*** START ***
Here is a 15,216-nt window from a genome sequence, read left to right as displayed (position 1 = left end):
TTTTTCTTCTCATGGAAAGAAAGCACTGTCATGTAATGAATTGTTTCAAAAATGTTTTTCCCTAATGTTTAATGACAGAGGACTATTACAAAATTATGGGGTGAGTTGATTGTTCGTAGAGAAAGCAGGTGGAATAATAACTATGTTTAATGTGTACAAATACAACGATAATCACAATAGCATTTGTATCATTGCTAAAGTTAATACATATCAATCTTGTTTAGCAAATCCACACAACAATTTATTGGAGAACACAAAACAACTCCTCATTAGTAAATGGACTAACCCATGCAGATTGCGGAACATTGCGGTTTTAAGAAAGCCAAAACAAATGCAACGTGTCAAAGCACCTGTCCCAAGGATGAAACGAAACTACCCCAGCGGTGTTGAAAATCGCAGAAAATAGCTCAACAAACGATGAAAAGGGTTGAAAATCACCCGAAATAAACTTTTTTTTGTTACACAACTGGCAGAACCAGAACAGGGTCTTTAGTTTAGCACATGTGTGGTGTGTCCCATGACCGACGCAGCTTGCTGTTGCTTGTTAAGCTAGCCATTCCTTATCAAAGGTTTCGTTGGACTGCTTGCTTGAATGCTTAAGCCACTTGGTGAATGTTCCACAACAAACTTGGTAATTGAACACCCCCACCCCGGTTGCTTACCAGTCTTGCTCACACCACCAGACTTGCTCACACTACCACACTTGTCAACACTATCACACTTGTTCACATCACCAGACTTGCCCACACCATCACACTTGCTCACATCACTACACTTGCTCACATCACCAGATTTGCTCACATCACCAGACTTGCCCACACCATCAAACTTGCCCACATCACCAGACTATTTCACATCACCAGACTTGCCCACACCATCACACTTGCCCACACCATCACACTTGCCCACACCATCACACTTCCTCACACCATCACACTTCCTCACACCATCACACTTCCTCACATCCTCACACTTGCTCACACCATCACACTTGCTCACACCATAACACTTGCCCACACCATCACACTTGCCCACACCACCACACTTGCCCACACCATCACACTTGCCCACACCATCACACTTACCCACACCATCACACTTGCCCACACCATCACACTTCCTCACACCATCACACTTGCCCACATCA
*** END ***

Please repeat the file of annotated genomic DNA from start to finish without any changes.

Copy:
Here is a 15,216-nt window from a genome sequence, read left to right as displayed (position 1 = left end):
TTTTTCTTCTCATGGAAAGAAAGCACTGTCATGTAATGAATTGTTTCAAAAATGTTTTTCCCTAATGTTTAATGACAGAGGACTATTACAAAATTATGGGGTGAGTTGATTGTTCGTAGAGAAAGCAGGTGGAATAATAACTATGTTTAATGTGTACAAATACAACGATAATCACAATAGCATTTGTATCATTGCTAAAGTTAATACATATCAATCTTGTTTAGCAAATCCACACAACAATTTATTGGAGAACACAAAACAACTCCTCATTAGTAAATGGACTAACCCATGCAGATTGCGGAACATTGCGGTTTTAAGAAAGCCAAAACAAATGCAACGTGTCAAAGCACCTGTCCCAAGGATGAAACGAAACTACCCCAGCGGTGTTGAAAATCGCAGAAAATAGCTCAACAAACGATGAAAAGGGTTGAAAATCACCCGAAATAAACTTTTTTTTGTTACACAACTGGCAGAACCAGAACAGGGTCTTTAGTTTAGCACATGTGTGGTGTGTCCCATGACCGACGCAGCTTGCTGTTGCTTGTTAAGCTAGCCATTCCTTATCAAAGGTTTCGTTGGACTGCTTGCTTGAATGCTTAAGCCACTTGGTGAATGTTCCACAACAAACTTGGTAATTGAACACCCCCACCCCGGTTGCTTACCAGTCTTGCTCACACCACCAGACTTGCTCACACTACCACACTTGTCAACACTATCACACTTGTTCACATCACCAGACTTGCCCACACCATCACACTTGCTCACATCACTACACTTGCTCACATCACCAGATTTGCTCACATCACCAGACTTGCCCACACCATCAAACTTGCCCACATCACCAGACTATTTCACATCACCAGACTTGCCCACACCATCACACTTGCCCACACCATCACACTTGCCCACACCATCACACTTCCTCACACCATCACACTTCCTCACACCATCACACTTCCTCACATCCTCACACTTGCTCACACCATCACACTTGCTCACACCATAACACTTGCCCACACCATCACACTTGCCCACACCACCACACTTGCCCACACCATCACACTTGCCCACACCATCACACTTACCCACACCATCACACTTGCCCACACCATCACACTTCCTCACACCATCACACTTGCCCACATCA